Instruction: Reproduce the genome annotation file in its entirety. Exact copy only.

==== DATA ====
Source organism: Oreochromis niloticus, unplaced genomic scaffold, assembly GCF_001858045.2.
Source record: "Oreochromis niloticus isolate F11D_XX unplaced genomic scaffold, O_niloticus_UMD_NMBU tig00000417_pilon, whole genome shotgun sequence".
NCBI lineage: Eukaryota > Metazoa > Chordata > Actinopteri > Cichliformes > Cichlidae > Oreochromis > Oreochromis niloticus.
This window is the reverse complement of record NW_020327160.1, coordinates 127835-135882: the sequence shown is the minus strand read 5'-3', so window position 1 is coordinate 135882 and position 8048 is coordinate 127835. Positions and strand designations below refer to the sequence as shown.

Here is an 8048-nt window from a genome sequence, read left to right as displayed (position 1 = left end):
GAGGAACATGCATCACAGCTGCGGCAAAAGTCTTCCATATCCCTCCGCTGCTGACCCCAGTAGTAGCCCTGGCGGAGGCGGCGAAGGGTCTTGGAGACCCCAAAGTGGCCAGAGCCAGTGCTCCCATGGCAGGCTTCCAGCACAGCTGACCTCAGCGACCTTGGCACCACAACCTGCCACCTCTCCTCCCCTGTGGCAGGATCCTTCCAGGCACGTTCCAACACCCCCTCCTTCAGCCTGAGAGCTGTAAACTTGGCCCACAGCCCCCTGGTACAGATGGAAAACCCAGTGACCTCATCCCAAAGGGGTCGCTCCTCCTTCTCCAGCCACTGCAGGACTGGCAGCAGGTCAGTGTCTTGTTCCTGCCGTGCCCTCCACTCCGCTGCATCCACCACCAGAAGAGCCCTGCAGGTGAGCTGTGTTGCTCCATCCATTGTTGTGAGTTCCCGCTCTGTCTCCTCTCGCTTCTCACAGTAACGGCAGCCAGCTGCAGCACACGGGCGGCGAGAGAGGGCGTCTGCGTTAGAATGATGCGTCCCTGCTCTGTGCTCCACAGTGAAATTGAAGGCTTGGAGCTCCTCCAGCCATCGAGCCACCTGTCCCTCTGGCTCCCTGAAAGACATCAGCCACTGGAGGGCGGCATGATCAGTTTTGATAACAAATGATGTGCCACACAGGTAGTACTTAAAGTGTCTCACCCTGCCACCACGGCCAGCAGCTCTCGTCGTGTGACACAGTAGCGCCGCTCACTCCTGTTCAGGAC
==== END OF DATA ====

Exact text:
Source organism: Oreochromis niloticus, unplaced genomic scaffold, assembly GCF_001858045.2.
Source record: "Oreochromis niloticus isolate F11D_XX unplaced genomic scaffold, O_niloticus_UMD_NMBU tig00000417_pilon, whole genome shotgun sequence".
NCBI lineage: Eukaryota > Metazoa > Chordata > Actinopteri > Cichliformes > Cichlidae > Oreochromis > Oreochromis niloticus.
This window is the reverse complement of record NW_020327160.1, coordinates 127835-135882: the sequence shown is the minus strand read 5'-3', so window position 1 is coordinate 135882 and position 8048 is coordinate 127835. Positions and strand designations below refer to the sequence as shown.

Here is an 8048-nt window from a genome sequence, read left to right as displayed (position 1 = left end):
GAGGAACATGCATCACAGCTGCGGCAAAAGTCTTCCATATCCCTCCGCTGCTGACCCCAGTAGTAGCCCTGGCGGAGGCGGCGAAGGGTCTTGGAGACCCCAAAGTGGCCAGAGCCAGTGCTCCCATGGCAGGCTTCCAGCACAGCTGACCTCAGCGACCTTGGCACCACAACCTGCCACCTCTCCTCCCCTGTGGCAGGATCCTTCCAGGCACGTTCCAACACCCCCTCCTTCAGCCTGAGAGCTGTAAACTTGGCCCACAGCCCCCTGGTACAGATGGAAAACCCAGTGACCTCATCCCAAAGGGGTCGCTCCTCCTTCTCCAGCCACTGCAGGACTGGCAGCAGGTCAGTGTCTTGTTCCTGCCGTGCCCTCCACTCCGCTGCATCCACCACCAGAAGAGCCCTGCAGGTGAGCTGTGTTGCTCCATCCATTGTTGTGAGTTCCCGCTCTGTCTCCTCTCGCTTCTCACAGTAACGGCAGCCAGCTGCAGCACACGGGCGGCGAGAGAGGGCGTCTGCGTTAGAATGATGCGTCCCTGCTCTGTGCTCCACAGTGAAATTGAAGGCTTGGAGCTCCTCCAGCCATCGAGCCACCTGTCCCTCTGGCTCCCTGAAAGACATCAGCCACTGGAGGGCGGCATGATCAGTTTTGATAACAAATGATGTGCCACACAGGTAGTACTTAAAGTGTCTCACCCTGCCACCACGGCCAGCAGCTCTCGTCGTGTGACACAGTAGCGCCGCTCACTCCTGTTCAGGAC